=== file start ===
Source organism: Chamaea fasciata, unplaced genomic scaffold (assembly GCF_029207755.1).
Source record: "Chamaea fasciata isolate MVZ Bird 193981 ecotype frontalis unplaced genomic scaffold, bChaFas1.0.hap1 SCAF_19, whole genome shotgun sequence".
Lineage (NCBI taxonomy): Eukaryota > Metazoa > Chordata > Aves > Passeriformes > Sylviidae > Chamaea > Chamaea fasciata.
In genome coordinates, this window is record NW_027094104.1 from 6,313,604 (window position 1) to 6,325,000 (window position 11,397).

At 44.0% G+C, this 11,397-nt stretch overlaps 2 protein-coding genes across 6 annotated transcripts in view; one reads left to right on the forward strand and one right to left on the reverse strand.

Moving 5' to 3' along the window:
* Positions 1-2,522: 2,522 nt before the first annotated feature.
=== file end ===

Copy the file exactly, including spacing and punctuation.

Source organism: Chamaea fasciata, unplaced genomic scaffold (assembly GCF_029207755.1).
Source record: "Chamaea fasciata isolate MVZ Bird 193981 ecotype frontalis unplaced genomic scaffold, bChaFas1.0.hap1 SCAF_19, whole genome shotgun sequence".
Lineage (NCBI taxonomy): Eukaryota > Metazoa > Chordata > Aves > Passeriformes > Sylviidae > Chamaea > Chamaea fasciata.
In genome coordinates, this window is record NW_027094104.1 from 6,313,604 (window position 1) to 6,325,000 (window position 11,397).

At 44.0% G+C, this 11,397-nt stretch overlaps 2 protein-coding genes across 6 annotated transcripts in view; one reads left to right on the forward strand and one right to left on the reverse strand.

Moving 5' to 3' along the window:
* Positions 1-2,522: 2,522 nt before the first annotated feature.